Distribution of unesterified and esterified pectins in cell walls of pollen tubes of flowering plants
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Immunocytochemical localization of polygalacturonic acid (pectin) and methyl-esterified pectin in the walls of pollen tubes of 20 species of flowering plants grown in vitro was investigated by using monoclonal antibodies (MAbs) JIM5 and JIM7 and by means of confocal laser scanning microscopy (CLSM). In general, periodic annular deposits of pectins were found coating the tube wall in species possessing solid styles, and a more uniform pectin sheath in tube walls in species having hollow styles or no styles. We hypothesize that the periodic ring-like structure of the pectin sheath reinforces pollen tubes for passing through the transmitting tract in the style. Esterified pectin which prevents Ca2+-induced gelification of pectate is located predominantly at the apex. This implies that pectin esterification is related to tip wall “loosening” that is required for cell wall expansion during tip growth of pollen tubes. The occurrence of unesterified pectins in other areas of pollen tube walls suggests that de-esterification of pectin following tip expansion leads to a more rigid form of pectin that contributes to the construction of the pollen tube wall.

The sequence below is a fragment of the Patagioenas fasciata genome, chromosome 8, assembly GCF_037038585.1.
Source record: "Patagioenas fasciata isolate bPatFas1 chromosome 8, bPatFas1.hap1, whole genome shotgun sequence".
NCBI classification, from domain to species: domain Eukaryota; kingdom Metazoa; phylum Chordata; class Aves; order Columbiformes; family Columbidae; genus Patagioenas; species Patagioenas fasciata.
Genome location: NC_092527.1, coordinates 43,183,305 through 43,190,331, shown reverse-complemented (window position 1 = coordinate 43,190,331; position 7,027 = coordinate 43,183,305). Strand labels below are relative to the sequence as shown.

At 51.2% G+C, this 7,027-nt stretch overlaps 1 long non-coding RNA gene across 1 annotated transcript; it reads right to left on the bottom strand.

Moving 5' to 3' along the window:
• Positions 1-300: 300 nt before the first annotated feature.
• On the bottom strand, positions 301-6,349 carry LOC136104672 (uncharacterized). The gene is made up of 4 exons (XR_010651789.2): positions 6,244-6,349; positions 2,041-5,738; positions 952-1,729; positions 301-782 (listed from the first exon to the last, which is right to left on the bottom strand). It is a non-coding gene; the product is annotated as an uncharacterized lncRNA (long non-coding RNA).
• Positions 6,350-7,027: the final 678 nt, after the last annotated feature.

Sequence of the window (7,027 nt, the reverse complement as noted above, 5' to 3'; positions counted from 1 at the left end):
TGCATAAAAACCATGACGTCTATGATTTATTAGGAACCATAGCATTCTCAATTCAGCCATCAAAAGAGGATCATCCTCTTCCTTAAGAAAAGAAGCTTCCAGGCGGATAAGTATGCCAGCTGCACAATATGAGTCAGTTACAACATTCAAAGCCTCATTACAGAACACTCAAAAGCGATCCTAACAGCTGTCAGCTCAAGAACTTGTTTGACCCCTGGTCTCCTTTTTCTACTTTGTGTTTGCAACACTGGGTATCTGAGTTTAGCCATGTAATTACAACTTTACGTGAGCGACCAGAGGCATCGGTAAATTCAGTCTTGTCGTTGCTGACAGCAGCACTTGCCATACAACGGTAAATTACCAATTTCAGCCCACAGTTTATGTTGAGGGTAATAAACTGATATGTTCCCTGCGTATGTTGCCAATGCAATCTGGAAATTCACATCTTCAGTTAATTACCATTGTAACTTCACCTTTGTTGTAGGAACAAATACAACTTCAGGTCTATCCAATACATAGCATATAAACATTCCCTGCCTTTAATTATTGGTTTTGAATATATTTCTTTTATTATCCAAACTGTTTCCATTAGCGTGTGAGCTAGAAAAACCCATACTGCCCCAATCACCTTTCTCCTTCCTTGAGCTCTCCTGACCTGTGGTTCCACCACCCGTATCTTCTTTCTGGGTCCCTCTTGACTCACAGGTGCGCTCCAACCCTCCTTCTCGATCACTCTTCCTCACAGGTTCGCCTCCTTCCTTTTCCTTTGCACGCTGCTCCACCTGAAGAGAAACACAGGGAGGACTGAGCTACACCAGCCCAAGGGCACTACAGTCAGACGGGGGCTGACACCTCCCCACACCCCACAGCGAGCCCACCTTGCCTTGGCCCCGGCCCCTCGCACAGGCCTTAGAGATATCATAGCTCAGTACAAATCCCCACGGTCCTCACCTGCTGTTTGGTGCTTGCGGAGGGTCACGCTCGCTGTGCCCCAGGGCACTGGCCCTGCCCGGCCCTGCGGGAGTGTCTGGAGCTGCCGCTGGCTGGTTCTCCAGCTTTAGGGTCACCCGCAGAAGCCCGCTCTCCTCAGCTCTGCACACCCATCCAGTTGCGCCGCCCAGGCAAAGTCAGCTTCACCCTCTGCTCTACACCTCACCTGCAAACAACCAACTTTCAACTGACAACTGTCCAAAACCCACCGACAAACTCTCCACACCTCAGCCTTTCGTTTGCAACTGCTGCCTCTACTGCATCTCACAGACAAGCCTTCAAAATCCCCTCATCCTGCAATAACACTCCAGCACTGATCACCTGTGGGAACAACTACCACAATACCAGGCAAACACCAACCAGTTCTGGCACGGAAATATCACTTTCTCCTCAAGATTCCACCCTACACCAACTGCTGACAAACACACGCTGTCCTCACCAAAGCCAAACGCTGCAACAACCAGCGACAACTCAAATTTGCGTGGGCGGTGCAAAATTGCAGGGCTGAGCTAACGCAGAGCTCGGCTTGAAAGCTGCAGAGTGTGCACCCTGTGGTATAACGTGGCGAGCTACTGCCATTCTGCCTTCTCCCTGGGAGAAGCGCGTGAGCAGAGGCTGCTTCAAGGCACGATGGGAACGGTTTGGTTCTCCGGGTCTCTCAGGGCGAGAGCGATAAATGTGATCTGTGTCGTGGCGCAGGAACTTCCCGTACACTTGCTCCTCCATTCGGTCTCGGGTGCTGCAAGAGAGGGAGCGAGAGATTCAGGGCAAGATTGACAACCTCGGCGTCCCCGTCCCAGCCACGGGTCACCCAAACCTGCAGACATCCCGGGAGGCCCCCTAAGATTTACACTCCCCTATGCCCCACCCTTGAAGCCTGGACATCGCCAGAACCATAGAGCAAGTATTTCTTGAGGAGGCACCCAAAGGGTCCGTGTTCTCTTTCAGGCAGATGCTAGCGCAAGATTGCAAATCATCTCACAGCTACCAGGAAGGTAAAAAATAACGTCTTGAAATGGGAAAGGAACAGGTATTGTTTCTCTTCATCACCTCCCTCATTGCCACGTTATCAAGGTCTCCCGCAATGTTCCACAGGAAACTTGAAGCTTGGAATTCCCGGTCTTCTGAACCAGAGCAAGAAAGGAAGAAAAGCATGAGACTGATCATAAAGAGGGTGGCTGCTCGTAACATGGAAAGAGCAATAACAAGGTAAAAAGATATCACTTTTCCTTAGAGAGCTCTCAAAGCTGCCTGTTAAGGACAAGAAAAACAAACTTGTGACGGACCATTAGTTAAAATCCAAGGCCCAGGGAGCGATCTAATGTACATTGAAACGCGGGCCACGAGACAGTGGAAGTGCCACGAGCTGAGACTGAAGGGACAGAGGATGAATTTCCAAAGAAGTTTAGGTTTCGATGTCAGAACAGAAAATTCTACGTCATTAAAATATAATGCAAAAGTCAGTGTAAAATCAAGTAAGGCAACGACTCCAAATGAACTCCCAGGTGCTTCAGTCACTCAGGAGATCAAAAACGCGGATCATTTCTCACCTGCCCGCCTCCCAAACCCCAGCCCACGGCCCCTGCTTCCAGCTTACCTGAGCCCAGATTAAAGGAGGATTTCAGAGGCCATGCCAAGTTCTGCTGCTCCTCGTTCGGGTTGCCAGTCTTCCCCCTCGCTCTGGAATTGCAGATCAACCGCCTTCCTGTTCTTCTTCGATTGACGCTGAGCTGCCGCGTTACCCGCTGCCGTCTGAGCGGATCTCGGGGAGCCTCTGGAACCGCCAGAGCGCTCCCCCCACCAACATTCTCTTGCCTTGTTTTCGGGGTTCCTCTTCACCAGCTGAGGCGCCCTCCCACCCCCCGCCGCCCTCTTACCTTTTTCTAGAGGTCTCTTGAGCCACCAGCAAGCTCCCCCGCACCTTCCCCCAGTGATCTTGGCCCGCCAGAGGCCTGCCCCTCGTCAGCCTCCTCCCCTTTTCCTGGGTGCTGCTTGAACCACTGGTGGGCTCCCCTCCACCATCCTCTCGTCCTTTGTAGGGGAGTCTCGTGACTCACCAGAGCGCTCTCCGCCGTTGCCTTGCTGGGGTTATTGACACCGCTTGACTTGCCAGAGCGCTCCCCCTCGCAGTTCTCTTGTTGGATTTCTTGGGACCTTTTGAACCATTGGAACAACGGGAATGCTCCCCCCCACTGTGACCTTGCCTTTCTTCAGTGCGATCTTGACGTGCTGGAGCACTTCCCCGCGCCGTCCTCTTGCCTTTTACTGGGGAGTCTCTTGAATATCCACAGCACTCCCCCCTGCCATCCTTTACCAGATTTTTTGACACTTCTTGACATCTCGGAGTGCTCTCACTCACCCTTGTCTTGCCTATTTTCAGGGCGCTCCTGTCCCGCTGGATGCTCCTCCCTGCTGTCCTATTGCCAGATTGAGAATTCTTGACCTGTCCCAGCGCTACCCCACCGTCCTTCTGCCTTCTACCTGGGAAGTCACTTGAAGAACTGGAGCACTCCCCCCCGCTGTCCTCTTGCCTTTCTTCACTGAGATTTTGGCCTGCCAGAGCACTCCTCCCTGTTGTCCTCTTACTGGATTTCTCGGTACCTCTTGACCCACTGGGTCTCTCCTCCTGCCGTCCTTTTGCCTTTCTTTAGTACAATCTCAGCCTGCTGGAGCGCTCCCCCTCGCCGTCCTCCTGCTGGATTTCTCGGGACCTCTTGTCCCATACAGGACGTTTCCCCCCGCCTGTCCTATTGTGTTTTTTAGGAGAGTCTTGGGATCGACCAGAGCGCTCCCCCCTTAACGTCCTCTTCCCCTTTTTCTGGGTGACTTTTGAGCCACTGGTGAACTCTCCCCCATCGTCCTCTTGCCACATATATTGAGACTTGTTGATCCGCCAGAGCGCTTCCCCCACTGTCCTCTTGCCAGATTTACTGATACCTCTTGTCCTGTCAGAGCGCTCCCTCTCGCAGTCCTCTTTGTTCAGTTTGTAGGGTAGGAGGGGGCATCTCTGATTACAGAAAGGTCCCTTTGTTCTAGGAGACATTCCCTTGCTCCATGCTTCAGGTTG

Key wordsImmunocytochemical localization Monoclonal antibodies (JIM5 and JIM7) Cell wall Pectin-Methyl-esterified pectin Pollen tube Style structure
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